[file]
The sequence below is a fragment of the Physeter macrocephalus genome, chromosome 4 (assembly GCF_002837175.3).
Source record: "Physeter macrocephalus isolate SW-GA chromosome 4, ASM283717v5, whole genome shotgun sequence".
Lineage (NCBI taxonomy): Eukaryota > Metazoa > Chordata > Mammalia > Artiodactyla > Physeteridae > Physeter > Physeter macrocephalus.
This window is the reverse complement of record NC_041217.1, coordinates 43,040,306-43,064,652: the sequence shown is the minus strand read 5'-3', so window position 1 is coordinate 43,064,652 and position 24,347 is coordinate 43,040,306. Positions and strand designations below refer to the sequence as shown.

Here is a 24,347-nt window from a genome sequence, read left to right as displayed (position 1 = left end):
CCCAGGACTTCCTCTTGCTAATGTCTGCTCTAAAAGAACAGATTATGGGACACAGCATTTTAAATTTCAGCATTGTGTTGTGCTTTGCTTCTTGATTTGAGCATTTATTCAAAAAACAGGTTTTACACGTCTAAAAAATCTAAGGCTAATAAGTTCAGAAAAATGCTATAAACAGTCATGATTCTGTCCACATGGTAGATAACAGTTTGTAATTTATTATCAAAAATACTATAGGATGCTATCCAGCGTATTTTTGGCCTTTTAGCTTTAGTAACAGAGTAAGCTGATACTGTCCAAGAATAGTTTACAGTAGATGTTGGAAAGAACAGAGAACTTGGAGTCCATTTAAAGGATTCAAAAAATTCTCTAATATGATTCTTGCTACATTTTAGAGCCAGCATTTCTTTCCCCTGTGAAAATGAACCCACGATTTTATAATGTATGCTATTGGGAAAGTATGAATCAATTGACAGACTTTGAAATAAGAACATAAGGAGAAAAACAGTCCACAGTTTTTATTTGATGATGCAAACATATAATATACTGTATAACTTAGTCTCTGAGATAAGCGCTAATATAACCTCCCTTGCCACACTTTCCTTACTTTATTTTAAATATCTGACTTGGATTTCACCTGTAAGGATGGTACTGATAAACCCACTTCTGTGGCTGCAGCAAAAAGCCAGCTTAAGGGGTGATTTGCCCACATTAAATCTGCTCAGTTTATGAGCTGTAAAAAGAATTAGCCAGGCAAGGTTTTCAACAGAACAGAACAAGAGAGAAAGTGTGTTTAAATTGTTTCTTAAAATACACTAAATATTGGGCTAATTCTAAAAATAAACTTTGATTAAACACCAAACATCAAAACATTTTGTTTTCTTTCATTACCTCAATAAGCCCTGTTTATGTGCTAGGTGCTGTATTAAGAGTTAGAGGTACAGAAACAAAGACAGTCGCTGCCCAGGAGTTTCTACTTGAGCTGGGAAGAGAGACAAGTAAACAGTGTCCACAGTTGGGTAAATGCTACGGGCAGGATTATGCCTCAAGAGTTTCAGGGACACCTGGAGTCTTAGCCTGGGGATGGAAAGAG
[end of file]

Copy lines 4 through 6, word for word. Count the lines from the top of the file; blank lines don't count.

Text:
This window is the reverse complement of record NC_041217.1, coordinates 43,040,306-43,064,652: the sequence shown is the minus strand read 5'-3', so window position 1 is coordinate 43,064,652 and position 24,347 is coordinate 43,040,306. Positions and strand designations below refer to the sequence as shown.

Here is a 24,347-nt window from a genome sequence, read left to right as displayed (position 1 = left end):
CCCAGGACTTCCTCTTGCTAATGTCTGCTCTAAAAGAACAGATTATGGGACACAGCATTTTAAATTTCAGCATTGTGTTGTGCTTTGCTTCTTGATTTGAGCATTTATTCAAAAAACAGGTTTTACACGTCTAAAAAATCTAAGGCTAATAAGTTCAGAAAAATGCTATAAACAGTCATGATTCTGTCCACATGGTAGATAACAGTTTGTAATTTATTATCAAAAATACTATAGGATGCTATCCAGCGTATTTTTGGCCTTTTAGCTTTAGTAACAGAGTAAGCTGATACTGTCCAAGAATAGTTTACAGTAGATGTTGGAAAGAACAGAGAACTTGGAGTCCATTTAAAGGATTCAAAAAATTCTCTAATATGATTCTTGCTACATTTTAGAGCCAGCATTTCTTTCCCCTGTGAAAATGAACCCACGATTTTATAATGTATGCTATTGGGAAAGTATGAATCAATTGACAGACTTTGAAATAAGAACATAAGGAGAAAAACAGTCCACAGTTTTTATTTGATGATGCAAACATATAATATACTGTATAACTTAGTCTCTGAGATAAGCGCTAATATAACCTCCCTTGCCACACTTTCCTTACTTTATTTTAAATATCTGACTTGGATTTCACCTGTAAGGATGGTACTGATAAACCCACTTCTGTGGCTGCAGCAAAAAGCCAGCTTAAGGGGTGATTTGCCCACATTAAATCTGCTCAGTTTATGAGCTGTAAAAAGAATTAGCCAGGCAAGGTTTTCAACAGAACAGAACAAGAGAGAAAGTGTGTTTAAATTGTTTCTTAAAATACACTAAATATTGGGCTAATTCTAAAAATAAACTTTGATTAAACACCAAACATCAAAACATTTTGTTTTCTTTCATTACCTCAATAAGCCCTGTTTATGTGCTAGGTGCTGTATTAAGAGTTAGAGGTACAGAAACAAAGACAGTCGCTGCCCAGGAGTTTCTACTTGAGCTGGGAAGAGAGACAAGTAAACAGTGTCCACAGTTGGGTAAATGCTACGGGCAGGATTATGCCTCAAGAGTTTCAGGGACACCTGGAGTCTTAGCCTGGGGATGGAAAGAG